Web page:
Patient perspectives: Clinical trials and Diabetes Awareness Month
Each November is designated as Diabetes Awareness Month, an event that highlights the importance of spreading awareness about diabetes and the health issues it can cause.
To commemorate this event, we’re sharing a patient’s perspective on life with type 1 diabetes. Kristy Birchard is a patient advocate and research professional who works across the industry to bring the patient voice to clinical trials. She was diagnosed with type 1 diabetes at three years old — read her insights below.
The patient perspective on type 1 diabetes
Is the cure for type 1 diabetes actually "only five years away"? Not without clinical trial recruitment.
Over the past seven years, I've had the privilege of cultivating a career dedicated to embedding equitable and meaningful patient involvement in clinical research. My passion for this work is very personal. At three years old, I was diagnosed with Type 1 Diabetes (T1D), an incurable illness that requires constant insulin therapy and glucose management. Diabetes can be a taxing disease — physically, mentally, emotionally, and socially — and many people with diabetes feel isolated while facing the grim realities of our struggles.
Earlier this year, I spoke about my experience as a type 1 diabetic for a screening of the documentary The Human Trial, directed by fellow diabetic Lisa Hepner. This documentary followed three participants in a T1D clinical trial, highlighting their struggles with the disease and their motivation to participate. I told Lisa that watching the film felt like "a very needed, warm hug" because it was the first time I had seen an accurate, holistic depiction of my lived reality on screen. She brilliantly showcased not only our shared experiences with this disease but also the complicated relationship we have with hope. In our panel discussion, we painfully laughed at what's been long said (informally) by diabetes providers: "The cure is only five years away." The reason we laughed? They were telling us that in the 90s. While we are much closer to a cure today, many of us have become jaded due to a lack of transparency from the research community.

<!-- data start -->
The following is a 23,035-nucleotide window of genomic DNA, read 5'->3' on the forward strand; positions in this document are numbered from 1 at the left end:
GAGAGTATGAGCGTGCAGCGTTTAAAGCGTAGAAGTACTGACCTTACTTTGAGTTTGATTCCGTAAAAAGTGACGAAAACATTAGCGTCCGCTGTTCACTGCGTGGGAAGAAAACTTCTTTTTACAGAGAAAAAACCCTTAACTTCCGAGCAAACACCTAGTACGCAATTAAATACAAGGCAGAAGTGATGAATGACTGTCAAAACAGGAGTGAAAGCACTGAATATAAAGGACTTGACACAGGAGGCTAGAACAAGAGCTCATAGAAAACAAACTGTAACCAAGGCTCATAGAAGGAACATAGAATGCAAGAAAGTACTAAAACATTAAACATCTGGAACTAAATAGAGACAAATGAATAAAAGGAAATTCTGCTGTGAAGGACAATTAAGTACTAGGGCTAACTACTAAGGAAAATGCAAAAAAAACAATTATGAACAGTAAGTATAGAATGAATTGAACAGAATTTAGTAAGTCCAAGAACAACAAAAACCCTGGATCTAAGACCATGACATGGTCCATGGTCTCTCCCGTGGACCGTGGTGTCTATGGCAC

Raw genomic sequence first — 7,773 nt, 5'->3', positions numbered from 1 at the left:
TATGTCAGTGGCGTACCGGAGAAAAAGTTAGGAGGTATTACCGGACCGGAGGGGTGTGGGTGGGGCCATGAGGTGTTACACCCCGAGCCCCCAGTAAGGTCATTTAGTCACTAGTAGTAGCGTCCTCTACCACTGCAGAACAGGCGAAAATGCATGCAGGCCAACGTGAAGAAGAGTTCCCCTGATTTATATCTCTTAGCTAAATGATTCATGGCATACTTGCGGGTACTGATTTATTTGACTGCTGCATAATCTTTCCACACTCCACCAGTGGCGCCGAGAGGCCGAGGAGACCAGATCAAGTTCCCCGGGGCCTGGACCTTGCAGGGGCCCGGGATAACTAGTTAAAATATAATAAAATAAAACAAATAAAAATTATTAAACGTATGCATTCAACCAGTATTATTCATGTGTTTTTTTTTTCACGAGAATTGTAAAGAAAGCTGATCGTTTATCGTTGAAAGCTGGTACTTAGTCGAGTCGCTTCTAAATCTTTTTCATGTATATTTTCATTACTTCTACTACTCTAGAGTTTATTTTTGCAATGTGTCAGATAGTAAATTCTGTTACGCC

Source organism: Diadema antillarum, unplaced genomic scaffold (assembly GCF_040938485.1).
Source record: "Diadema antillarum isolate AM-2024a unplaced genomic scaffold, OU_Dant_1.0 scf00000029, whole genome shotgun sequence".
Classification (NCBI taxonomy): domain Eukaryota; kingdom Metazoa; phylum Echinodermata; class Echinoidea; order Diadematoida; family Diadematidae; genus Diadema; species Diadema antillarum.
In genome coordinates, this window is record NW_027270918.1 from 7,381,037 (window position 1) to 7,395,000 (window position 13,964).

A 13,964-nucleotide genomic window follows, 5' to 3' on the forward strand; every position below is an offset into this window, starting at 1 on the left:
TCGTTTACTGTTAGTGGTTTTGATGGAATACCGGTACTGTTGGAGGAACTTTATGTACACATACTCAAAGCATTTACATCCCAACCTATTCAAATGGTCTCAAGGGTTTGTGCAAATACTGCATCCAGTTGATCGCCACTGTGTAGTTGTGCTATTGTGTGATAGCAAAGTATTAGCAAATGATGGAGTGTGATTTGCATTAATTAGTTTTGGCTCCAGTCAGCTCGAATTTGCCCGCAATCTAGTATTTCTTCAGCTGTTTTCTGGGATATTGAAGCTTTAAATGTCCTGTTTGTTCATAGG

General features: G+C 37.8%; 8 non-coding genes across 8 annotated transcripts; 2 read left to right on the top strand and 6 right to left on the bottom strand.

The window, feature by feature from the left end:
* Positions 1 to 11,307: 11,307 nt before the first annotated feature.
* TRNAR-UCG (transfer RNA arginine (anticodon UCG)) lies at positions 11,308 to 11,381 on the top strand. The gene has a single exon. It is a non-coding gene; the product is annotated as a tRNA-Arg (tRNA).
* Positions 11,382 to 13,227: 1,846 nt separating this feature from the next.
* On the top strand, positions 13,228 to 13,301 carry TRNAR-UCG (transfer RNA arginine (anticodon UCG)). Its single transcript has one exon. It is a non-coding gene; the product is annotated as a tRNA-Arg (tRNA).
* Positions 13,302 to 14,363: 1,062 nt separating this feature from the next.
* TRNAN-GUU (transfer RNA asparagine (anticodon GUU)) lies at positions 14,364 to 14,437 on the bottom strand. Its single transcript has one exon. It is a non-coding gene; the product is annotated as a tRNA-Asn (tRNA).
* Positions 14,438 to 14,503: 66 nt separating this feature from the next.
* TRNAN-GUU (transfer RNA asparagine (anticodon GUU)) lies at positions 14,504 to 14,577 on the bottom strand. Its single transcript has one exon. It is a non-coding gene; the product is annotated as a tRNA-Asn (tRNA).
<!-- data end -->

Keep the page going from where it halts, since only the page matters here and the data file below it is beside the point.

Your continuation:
The Human Trial gave the audience a clearer sense of what researchers have been working on for many years. Lisa asked questions important to patients — some that, unfortunately, do not have answers. These conversations were transformative and healing, and created a compelling case that there's an urgent need to repair tensions between T1D patients and the biomedical community to make process.
Unfortunately, researchers can't move the needle forward unless more participants are recruited into clinical trials. The Juvenile Diabetes Research Fund (JDRF) reports a shortage of T1D participants for clinical trials in the United States and states that around 20,000 individuals are needed to participate.
The key to clinical trial recruitment is understanding where outreach approaches fail to connect with our community. In the 30 years I've had diabetes, I've never had an endocrinologist discuss clinical trials with me, nor have I seen any clinical trial education materials in an office…but I have been told that the cure is just around the corner. My knowledge of clinical trials has solely been through my own advocacy and professional journey. Viewing The Human Trial was my main influence to search for clinical trials online independently.
To add to the plot, the T1D community in the United States has historically had a fraught relationship with big pharma. Insulin is still not affordable for too many of us. There are serious health equity issues. We face significant financial burdens — and too many of us have died from rationing insulin. We are exhausted from the amount of difficulties handed to us alongside this diagnosis. We know we need a cure, but who supports us until we reach that point? I don't believe we'll reach recruitment goals for clinical trials or come closer to a cure until there is a significant effort to alleviate patient stress and facilitate meaningful communication between diabetics and researchers, as Lisa has done in The Human Trial.
Clinical trial search tools like Antidote's are necessary to bridge these communication gaps between researchers and patients. Immediately after watching the documentary, I searched for clinical trials and found Antidote's extensive T1D database. It was easy, accessible, and intuitive to find trials that I was eligible to participate in. While I didn’t find one close enough to me, it opened a new world of opportunities and information. I know now that I can opt in to update emails or regularly check Antidote's database to learn about what researchers are studying and whether I am eligible to participate.
We're at a pivotal moment for T1D research. I'm thankful for tools like Antidote's that will empower patients to search for clinical trials, take matters into their own hands when ready, and connect them with the right research sites. These tools will help repair the relationships between researchers and patients and accelerate the cure for type 1 diabetes.